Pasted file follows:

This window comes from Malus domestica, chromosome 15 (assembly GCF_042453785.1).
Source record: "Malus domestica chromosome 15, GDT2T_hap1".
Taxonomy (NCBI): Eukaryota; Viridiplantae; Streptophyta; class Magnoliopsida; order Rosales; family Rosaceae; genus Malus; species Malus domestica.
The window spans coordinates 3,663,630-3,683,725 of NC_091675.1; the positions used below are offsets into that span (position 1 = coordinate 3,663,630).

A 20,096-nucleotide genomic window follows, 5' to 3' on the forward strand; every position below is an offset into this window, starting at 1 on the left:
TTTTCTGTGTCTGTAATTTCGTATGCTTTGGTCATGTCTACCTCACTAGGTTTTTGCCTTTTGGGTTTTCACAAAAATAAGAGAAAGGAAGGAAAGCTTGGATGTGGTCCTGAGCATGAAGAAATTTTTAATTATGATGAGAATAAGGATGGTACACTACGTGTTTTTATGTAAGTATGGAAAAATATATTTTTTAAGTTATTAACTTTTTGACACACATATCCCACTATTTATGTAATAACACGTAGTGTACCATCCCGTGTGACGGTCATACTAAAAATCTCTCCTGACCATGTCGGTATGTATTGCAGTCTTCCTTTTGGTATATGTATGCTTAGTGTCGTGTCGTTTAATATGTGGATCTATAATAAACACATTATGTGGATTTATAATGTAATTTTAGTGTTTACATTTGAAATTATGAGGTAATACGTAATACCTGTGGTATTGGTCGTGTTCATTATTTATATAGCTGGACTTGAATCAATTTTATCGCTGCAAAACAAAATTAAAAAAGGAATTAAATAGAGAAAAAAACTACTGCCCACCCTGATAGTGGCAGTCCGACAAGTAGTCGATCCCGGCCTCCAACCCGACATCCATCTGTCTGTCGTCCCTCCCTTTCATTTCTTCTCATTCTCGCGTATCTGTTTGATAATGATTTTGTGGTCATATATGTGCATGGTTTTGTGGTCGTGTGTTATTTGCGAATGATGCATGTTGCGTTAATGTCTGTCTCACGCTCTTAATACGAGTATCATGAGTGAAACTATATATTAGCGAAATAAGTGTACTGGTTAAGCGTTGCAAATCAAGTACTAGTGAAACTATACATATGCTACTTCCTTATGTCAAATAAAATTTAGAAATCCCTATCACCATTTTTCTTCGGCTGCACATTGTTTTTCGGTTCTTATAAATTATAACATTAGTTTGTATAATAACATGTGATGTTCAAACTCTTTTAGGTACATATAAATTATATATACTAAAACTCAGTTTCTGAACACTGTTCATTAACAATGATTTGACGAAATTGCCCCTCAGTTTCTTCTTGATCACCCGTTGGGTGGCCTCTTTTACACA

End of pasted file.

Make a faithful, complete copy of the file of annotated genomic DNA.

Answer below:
This window comes from Malus domestica, chromosome 15 (assembly GCF_042453785.1).
Source record: "Malus domestica chromosome 15, GDT2T_hap1".
Taxonomy (NCBI): Eukaryota; Viridiplantae; Streptophyta; class Magnoliopsida; order Rosales; family Rosaceae; genus Malus; species Malus domestica.
The window spans coordinates 3,663,630-3,683,725 of NC_091675.1; the positions used below are offsets into that span (position 1 = coordinate 3,663,630).

A 20,096-nucleotide genomic window follows, 5' to 3' on the forward strand; every position below is an offset into this window, starting at 1 on the left:
TTTTCTGTGTCTGTAATTTCGTATGCTTTGGTCATGTCTACCTCACTAGGTTTTTGCCTTTTGGGTTTTCACAAAAATAAGAGAAAGGAAGGAAAGCTTGGATGTGGTCCTGAGCATGAAGAAATTTTTAATTATGATGAGAATAAGGATGGTACACTACGTGTTTTTATGTAAGTATGGAAAAATATATTTTTTAAGTTATTAACTTTTTGACACACATATCCCACTATTTATGTAATAACACGTAGTGTACCATCCCGTGTGACGGTCATACTAAAAATCTCTCCTGACCATGTCGGTATGTATTGCAGTCTTCCTTTTGGTATATGTATGCTTAGTGTCGTGTCGTTTAATATGTGGATCTATAATAAACACATTATGTGGATTTATAATGTAATTTTAGTGTTTACATTTGAAATTATGAGGTAATACGTAATACCTGTGGTATTGGTCGTGTTCATTATTTATATAGCTGGACTTGAATCAATTTTATCGCTGCAAAACAAAATTAAAAAAGGAATTAAATAGAGAAAAAAACTACTGCCCACCCTGATAGTGGCAGTCCGACAAGTAGTCGATCCCGGCCTCCAACCCGACATCCATCTGTCTGTCGTCCCTCCCTTTCATTTCTTCTCATTCTCGCGTATCTGTTTGATAATGATTTTGTGGTCATATATGTGCATGGTTTTGTGGTCGTGTGTTATTTGCGAATGATGCATGTTGCGTTAATGTCTGTCTCACGCTCTTAATACGAGTATCATGAGTGAAACTATATATTAGCGAAATAAGTGTACTGGTTAAGCGTTGCAAATCAAGTACTAGTGAAACTATACATATGCTACTTCCTTATGTCAAATAAAATTTAGAAATCCCTATCACCATTTTTCTTCGGCTGCACATTGTTTTTCGGTTCTTATAAATTATAACATTAGTTTGTATAATAACATGTGATGTTCAAACTCTTTTAGGTACATATAAATTATATATACTAAAACTCAGTTTCTGAACACTGTTCATTAACAATGATTTGACGAAATTGCCCCTCAGTTTCTTCTTGATCACCCGTTGGGTGGCCTCTTTTACACA